Alberta changes COVID-19 testing protocols to focus on individuals who are most at risk

Alberta health officials are implementing new testing protocols for suspected cases of COVID-19, giving priority to people who are most at risk of developing extreme symptoms or infecting others in the community. 

A key difference in the new protocol, announced by Alberta Health Services early Monday, is that travellers who returned to Alberta after March 12 and have mild symptoms will no longer be tested for the virus,

Instead, returning travellers are being instructed to self-isolate at home while the priority for testing moves to Albertans who are at the highest risk for local exposure, Dr. Deena Hinshaw, Alberta's chief medical officer of health, said in the news release.

"This is consistent with the approach happening across Canada. It will enable us to strategically use our testing resources," she said. 

The most important thing anyone can do if they have mild symptoms isn't to get tested – it's to stay home and self-isolate. - Dr. Deena Hinshaw

"The most important thing anyone can do if they have mild symptoms isn't to get tested — it's to stay home and self-isolate."

Testing will be prioritized for people with symptoms who fall within any of these groups:

  • People hospitalized with respiratory illness.
  • Residents of continuing-care or similar facilities.
  • People who returned from travelling abroad between March 8 and March 12 (before self-isolation protocols were in place).
  • Health-care workers with respiratory symptoms.

The statement confirmed that testing will still be done for anyone who has already been told they would get tested.

Number of travellers decreasing

The change was expected, said Dr. Mark Joffe, Alberta Health Services' vice-president and medical director for northern Alberta.

As the number of travellers returning to the province wanes, it makes sense to focus on vulnerable populations and health-care workers, he told CBC Radio's Edmonton AM on Monday morning.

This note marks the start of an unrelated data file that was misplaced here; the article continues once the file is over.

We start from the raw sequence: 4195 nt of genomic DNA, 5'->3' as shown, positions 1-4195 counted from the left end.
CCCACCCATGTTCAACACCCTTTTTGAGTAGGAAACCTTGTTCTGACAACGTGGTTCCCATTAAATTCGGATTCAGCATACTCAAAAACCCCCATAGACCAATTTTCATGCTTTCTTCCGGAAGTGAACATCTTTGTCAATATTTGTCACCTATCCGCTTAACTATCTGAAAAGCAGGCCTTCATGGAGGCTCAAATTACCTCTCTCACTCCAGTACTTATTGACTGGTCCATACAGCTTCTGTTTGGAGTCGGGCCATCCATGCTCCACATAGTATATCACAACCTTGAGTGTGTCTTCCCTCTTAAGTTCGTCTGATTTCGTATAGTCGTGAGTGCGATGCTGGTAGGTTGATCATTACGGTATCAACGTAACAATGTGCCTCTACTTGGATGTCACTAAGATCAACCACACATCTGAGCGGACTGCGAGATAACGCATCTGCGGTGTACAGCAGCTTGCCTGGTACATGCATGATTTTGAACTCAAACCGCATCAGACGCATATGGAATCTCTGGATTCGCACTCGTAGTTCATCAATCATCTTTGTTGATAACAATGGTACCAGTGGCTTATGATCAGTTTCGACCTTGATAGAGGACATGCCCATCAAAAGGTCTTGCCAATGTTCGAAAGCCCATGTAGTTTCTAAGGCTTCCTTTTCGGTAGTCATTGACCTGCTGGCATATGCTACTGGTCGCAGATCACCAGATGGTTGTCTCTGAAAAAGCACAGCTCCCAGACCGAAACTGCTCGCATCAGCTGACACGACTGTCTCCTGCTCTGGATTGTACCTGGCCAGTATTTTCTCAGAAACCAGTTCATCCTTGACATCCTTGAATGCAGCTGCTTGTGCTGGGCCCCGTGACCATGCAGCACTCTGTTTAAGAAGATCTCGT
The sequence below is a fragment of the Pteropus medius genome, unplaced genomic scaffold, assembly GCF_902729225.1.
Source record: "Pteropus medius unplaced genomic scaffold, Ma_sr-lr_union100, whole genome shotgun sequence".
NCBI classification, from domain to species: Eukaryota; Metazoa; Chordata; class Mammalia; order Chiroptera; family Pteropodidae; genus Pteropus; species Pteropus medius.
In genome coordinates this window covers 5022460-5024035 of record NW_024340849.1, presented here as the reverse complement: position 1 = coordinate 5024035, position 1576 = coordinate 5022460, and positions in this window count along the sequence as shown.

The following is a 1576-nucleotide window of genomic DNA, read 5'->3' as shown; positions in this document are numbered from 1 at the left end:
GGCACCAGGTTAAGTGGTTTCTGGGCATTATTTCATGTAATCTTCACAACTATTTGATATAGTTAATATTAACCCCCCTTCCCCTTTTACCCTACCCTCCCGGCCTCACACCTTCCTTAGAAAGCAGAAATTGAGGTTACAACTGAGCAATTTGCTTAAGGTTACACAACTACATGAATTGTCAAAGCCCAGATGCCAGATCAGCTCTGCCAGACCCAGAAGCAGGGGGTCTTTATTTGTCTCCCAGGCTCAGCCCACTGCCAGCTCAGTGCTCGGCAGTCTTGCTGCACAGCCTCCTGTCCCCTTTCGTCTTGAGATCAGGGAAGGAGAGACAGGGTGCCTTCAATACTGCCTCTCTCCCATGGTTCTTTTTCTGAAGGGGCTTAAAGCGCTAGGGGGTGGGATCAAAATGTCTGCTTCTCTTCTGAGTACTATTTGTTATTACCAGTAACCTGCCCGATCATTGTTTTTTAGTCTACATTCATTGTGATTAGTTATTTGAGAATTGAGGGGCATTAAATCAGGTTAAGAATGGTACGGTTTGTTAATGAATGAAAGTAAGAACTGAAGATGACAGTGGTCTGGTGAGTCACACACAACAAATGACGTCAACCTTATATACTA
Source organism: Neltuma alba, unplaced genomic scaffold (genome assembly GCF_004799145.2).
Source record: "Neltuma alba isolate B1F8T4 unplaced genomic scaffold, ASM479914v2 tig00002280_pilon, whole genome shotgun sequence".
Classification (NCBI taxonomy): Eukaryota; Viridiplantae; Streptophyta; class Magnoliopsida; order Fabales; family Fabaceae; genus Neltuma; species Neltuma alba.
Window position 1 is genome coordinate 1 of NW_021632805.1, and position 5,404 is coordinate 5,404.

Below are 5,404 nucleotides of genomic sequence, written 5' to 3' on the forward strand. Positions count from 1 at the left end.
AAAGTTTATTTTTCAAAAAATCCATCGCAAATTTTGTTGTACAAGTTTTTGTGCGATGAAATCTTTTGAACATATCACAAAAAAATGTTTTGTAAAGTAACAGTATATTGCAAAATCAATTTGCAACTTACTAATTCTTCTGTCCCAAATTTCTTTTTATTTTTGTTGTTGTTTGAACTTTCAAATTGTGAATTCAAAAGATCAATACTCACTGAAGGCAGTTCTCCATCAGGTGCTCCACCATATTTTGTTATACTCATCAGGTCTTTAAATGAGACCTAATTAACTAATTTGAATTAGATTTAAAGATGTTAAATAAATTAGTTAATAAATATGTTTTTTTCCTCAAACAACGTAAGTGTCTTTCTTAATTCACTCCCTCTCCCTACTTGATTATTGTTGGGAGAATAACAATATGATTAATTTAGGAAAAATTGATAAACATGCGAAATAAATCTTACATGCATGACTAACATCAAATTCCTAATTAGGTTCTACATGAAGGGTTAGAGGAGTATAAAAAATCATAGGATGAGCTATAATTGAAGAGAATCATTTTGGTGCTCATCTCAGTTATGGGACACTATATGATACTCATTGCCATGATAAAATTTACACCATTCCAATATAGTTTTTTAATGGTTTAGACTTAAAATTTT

"The thing is, if people are feeling sick, they need to stay home," Joffe said. "We don't need a test for those individuals." 

The biggest frustration from the perspective of most Albertans will be that lack of certainty as to whether they have COVID-19 or some other bug, said Dr. Lynora Saxinger, an infectious diseases expert at the University of Alberta.

"It doesn't practically change the management for someone," Saxinger said Monday.

"If you have symptoms you should be staying home, you should be self-isolating, you should be avoiding airspace with other people, you should be wiping down high-touch surfaces. And if you get worse, you should call and ... at that point testing would be offered."

She called the government's change a practical response to the heavy demand worldwide for swabs and reagents.

As of Sunday afternoon, Alberta had completed nearly 27,000 tests for the virus, the highest number per capita in Canada.

Saxinger said Alberta's high rate of testing so early in the epidemic provided valuable data about confirmed cases, which the province then used to guide its public health response.

With tests now being offered to a more focused group, the quality of that data will suffer, she said.

"In a perfect world, we test everyone and we know the exact number of real cases, she said. "There might be people that we'd like to test but can't test, so who would not be counted as a confirmed positive."

Alberta confirmed  33 new cases on Sunday, bringing the total in the province to 259. Of those cases, 18 are in hospital and seven have been admitted to intensive care units.

There has been one Alberta fatality linked to COVID-19 in the province, an Edmonton man in his 60s who died on March 18, less than one week after being admitted to a hospital intensive care unit.

Three people in the province have recovered from the virus.